This is the kind of requirement Johnston thinks a team should push back on --because it only sets the organization up for more vulnerability, rather than less.
"As a security professional you have two jobs: compliance and security," said Johnston. "Sometimes they overlap. You have to do what you can to make the overlap. A compliance auditor might be suspicious. If they are, push back. On the other hand, some parts of compliance are worthwhile. Take what you can from the good parts of compliance and run with it. Go above and beyond in the parts you agree with."
Walters said after many assessments, he's had outside consultancies simply "drop off a three-ring binder full of problems and leave."
This is a perfect example of bad, ineffective reporting.
"We want people to shake the trees," said Walters. "But if the reporting just focuses on the problems, they are not providing answers."
Johnston thinks mistakes in reporting come when teams are too critical of mistakes they find in assessments.
You likely may find a lot of mistakes being made. That's OK. Security is hard. But you don's have to fire anyone. Instead of finding people to blame, focus on fixing the mistakes. Also, keep in mind that all risk management is ultimately subjective -- even when you're using numbers. I'm not opposed to assigning numbers, but don't go overboard with assigning them."
Failing to bring what you've learned into the corporate culture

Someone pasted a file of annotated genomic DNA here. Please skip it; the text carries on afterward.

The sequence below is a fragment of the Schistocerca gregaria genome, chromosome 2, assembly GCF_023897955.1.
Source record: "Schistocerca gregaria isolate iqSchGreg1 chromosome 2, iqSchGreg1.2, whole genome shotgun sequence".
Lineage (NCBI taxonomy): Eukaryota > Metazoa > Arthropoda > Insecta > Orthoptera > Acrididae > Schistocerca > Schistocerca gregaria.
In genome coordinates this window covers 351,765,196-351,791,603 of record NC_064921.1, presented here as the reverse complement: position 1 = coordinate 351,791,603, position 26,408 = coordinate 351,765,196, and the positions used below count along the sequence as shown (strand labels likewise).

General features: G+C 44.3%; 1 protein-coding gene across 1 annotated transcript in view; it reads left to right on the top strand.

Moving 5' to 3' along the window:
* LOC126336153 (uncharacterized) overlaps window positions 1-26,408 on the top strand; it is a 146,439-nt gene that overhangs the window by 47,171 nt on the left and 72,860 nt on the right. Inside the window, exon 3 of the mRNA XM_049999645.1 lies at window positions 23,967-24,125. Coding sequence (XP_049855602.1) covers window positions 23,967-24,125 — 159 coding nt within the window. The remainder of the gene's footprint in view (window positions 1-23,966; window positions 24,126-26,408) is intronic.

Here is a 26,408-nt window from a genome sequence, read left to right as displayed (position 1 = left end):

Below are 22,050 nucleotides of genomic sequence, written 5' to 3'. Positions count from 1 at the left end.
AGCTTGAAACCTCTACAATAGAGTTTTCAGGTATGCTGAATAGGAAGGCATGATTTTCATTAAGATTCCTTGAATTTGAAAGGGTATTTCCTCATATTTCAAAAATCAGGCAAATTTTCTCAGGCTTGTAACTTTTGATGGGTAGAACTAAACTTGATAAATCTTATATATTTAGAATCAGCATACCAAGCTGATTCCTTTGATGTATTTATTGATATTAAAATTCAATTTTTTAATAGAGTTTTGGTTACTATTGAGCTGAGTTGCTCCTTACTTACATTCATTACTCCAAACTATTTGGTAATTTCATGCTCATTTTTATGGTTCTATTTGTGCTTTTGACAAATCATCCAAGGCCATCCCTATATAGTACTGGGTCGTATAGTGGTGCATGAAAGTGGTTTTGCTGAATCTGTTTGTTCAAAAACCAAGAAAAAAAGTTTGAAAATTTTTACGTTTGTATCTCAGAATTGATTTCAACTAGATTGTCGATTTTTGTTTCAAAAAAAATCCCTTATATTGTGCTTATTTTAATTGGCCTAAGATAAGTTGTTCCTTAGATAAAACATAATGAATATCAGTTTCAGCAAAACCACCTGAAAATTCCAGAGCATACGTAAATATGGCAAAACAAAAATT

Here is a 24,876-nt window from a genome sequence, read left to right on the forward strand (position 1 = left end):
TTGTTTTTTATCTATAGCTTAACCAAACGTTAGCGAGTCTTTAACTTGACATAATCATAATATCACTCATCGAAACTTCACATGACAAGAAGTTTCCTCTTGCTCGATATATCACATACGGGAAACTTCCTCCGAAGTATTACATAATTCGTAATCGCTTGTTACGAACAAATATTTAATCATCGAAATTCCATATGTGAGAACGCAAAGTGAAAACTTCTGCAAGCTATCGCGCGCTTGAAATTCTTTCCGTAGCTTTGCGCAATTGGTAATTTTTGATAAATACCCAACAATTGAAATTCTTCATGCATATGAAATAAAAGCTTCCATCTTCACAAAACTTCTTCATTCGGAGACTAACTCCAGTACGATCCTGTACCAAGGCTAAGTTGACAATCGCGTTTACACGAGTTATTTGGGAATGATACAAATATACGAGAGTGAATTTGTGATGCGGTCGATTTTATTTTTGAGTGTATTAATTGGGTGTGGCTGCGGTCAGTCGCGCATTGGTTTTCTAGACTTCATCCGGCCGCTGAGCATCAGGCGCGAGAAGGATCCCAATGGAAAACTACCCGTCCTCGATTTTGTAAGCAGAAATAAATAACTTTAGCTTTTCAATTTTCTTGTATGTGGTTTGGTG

You know what vulnerabilities the assessment uncovered, but do the employees in your organization?
Of course, there may be many things you can't disclose to them. But what can you share that brings the issue of security to the forefront for everyone? How can you invest them in being part of the solution to the problems?
"Most regular employees see security as compliance thing," said Johnston. "They don't see it as something relevant to them. We need to motivate regular employees and answer the question of 'What's in it for me?'"
Johnston suggests a conversation that includes not only lessons learned from the vulnerability assessments, but that also includes examples of headline-making security incidents in other organizations.
"You're trying to build a culture, not a department," he said. "Security is everybody's job. It sounds cliché, but I don't think that resonates in many organizations."
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